Coalitions Get Things Done!
With the right people working together, and enough of them, strategic planning for your Vision can be a satisfying, purposeful work. Your whole unit can come out the other side of this process stronger, more aligned, and more united than before.
According to Rosabeth Moss Kantor there are three main (and repeatable) steps in building a coalition of support:
- Gathering intelligence, planting seeds, and preselling
- Tin-cupping and horse trading
- Securing "blessings" and sanity checks
Essentially this boils down to a process of learning where people are at, negotiating for support, and soliciting feedback to strengthen your plan. Let’s take a closer look at each of these steps.
STEP ONE: Gathering intelligence, planting seeds, and preselling
Find out where people stand. Leave behind a germ of an idea to let it blossom and become more familiar to others. Follow the “rule of no surprises” don't hold any meetings where people will hear something they are not prepared for.
We talk about this crucial step in Where Are You At?
STEP TWO: Tin-cupping and horse trading
Take your figurative “tin cup” in hand and go around the organization begging for the involvement and support of others: a few spare budget dollars, a staff member to lend, key data, or any other required project resources.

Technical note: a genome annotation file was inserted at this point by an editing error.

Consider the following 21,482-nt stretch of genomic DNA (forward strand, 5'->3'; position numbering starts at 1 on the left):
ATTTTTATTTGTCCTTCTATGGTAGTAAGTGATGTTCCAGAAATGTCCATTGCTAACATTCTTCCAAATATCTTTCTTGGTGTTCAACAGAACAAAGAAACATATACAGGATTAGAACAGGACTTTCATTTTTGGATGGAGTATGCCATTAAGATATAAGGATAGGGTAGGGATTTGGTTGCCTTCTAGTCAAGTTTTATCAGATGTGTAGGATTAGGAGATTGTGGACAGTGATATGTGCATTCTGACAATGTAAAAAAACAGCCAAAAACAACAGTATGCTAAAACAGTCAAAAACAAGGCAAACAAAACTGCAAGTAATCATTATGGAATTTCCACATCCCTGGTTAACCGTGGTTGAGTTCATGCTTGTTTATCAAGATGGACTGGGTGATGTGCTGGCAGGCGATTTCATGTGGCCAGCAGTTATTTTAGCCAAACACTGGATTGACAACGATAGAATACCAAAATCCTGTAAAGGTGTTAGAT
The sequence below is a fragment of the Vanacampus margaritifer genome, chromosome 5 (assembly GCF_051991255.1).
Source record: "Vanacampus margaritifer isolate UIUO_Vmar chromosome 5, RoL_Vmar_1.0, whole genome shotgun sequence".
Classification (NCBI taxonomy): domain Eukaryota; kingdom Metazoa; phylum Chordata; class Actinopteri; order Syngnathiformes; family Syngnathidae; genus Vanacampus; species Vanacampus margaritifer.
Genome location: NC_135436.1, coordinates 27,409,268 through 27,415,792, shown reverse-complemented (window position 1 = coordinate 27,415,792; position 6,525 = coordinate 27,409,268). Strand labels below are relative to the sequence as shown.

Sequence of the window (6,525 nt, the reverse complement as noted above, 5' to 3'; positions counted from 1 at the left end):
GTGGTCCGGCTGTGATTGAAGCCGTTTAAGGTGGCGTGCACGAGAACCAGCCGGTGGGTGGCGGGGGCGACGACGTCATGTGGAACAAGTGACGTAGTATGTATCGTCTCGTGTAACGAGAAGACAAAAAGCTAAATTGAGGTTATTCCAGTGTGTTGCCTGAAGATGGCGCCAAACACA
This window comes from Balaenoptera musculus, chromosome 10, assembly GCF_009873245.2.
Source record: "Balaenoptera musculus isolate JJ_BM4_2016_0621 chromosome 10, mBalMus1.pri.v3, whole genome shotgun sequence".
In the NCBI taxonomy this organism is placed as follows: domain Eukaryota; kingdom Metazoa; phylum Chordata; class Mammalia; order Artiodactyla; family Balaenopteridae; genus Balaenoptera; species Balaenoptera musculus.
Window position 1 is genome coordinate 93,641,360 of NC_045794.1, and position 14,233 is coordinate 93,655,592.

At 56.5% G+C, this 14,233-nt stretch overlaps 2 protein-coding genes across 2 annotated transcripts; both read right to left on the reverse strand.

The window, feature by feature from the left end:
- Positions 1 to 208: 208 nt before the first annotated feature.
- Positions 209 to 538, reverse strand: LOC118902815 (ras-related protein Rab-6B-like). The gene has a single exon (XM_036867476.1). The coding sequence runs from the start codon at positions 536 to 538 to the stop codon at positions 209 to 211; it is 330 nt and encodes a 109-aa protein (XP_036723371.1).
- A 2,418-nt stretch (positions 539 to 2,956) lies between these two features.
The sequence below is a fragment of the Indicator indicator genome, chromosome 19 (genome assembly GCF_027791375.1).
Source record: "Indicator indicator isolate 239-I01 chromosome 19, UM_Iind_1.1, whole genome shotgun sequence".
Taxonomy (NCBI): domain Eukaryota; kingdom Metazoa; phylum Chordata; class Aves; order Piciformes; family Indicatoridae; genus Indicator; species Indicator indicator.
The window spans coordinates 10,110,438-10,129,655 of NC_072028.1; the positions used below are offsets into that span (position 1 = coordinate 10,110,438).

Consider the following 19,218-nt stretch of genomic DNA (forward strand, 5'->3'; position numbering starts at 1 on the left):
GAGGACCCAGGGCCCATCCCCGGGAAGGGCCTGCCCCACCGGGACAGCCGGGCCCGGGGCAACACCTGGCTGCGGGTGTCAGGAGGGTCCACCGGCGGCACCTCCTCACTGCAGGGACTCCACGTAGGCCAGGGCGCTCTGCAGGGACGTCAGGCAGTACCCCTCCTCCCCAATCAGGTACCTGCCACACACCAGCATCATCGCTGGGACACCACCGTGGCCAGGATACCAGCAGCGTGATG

Be sure to give something back to everyone who contributes: a promise to share in the benefits; the opportunity to return the favor in the future; a promise to provide staff of your own that are important to a project someone else is working on; a commitment to share in the glory (whatever that may be).
STEP THREE: Securing "blessings" and sanity checks
Get feedback from more experienced people in your unit to make sure your idea is sound. If necessary, reshape your idea to make it more workable and start your tin cupping again, this time in support of your revised idea.
As you go through this process you’ll find you need to frame the Plan (Vision, Goals, Initiatives) differently according to who you’re connecting with. Review the following appeals, and return to your Allies, Opponents, and Undecideds WORKSHEET if necessary:
- Attraction-based: profile of allies; identification, identity, and aspiration
- Reason-based: proof of concept (It can work! It’s a miracle!); small wins
- Politics-based: victories and their spoils (who wins, who benefits?)
- Meaning-based: a complete worldview